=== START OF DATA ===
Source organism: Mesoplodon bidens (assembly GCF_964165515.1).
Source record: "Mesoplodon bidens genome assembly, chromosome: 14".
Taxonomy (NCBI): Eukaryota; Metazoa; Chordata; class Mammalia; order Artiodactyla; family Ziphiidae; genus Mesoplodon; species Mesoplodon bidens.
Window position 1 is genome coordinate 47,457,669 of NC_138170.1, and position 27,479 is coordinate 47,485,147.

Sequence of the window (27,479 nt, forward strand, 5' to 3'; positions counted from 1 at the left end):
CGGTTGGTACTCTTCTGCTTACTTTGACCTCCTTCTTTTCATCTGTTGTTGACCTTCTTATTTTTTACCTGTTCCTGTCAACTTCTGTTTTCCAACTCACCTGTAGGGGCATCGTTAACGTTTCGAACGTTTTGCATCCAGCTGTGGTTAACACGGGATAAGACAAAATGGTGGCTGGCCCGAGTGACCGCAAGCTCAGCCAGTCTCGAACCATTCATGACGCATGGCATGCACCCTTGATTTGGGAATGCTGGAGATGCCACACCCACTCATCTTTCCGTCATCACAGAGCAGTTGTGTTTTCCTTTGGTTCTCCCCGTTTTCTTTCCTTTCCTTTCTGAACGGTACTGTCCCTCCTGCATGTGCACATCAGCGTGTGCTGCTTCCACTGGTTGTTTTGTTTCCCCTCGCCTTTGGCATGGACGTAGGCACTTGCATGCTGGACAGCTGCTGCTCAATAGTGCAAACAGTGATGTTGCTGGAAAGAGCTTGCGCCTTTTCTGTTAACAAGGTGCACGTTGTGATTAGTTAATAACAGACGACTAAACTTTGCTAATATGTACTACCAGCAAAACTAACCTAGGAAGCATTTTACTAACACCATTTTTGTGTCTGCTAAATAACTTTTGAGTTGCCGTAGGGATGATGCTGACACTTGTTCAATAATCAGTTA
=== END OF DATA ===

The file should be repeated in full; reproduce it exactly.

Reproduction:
Source organism: Mesoplodon bidens (assembly GCF_964165515.1).
Source record: "Mesoplodon bidens genome assembly, chromosome: 14".
Taxonomy (NCBI): Eukaryota; Metazoa; Chordata; class Mammalia; order Artiodactyla; family Ziphiidae; genus Mesoplodon; species Mesoplodon bidens.
Window position 1 is genome coordinate 47,457,669 of NC_138170.1, and position 27,479 is coordinate 47,485,147.

Sequence of the window (27,479 nt, forward strand, 5' to 3'; positions counted from 1 at the left end):
CGGTTGGTACTCTTCTGCTTACTTTGACCTCCTTCTTTTCATCTGTTGTTGACCTTCTTATTTTTTACCTGTTCCTGTCAACTTCTGTTTTCCAACTCACCTGTAGGGGCATCGTTAACGTTTCGAACGTTTTGCATCCAGCTGTGGTTAACACGGGATAAGACAAAATGGTGGCTGGCCCGAGTGACCGCAAGCTCAGCCAGTCTCGAACCATTCATGACGCATGGCATGCACCCTTGATTTGGGAATGCTGGAGATGCCACACCCACTCATCTTTCCGTCATCACAGAGCAGTTGTGTTTTCCTTTGGTTCTCCCCGTTTTCTTTCCTTTCCTTTCTGAACGGTACTGTCCCTCCTGCATGTGCACATCAGCGTGTGCTGCTTCCACTGGTTGTTTTGTTTCCCCTCGCCTTTGGCATGGACGTAGGCACTTGCATGCTGGACAGCTGCTGCTCAATAGTGCAAACAGTGATGTTGCTGGAAAGAGCTTGCGCCTTTTCTGTTAACAAGGTGCACGTTGTGATTAGTTAATAACAGACGACTAAACTTTGCTAATATGTACTACCAGCAAAACTAACCTAGGAAGCATTTTACTAACACCATTTTTGTGTCTGCTAAATAACTTTTGAGTTGCCGTAGGGATGATGCTGACACTTGTTCAATAATCAGTTA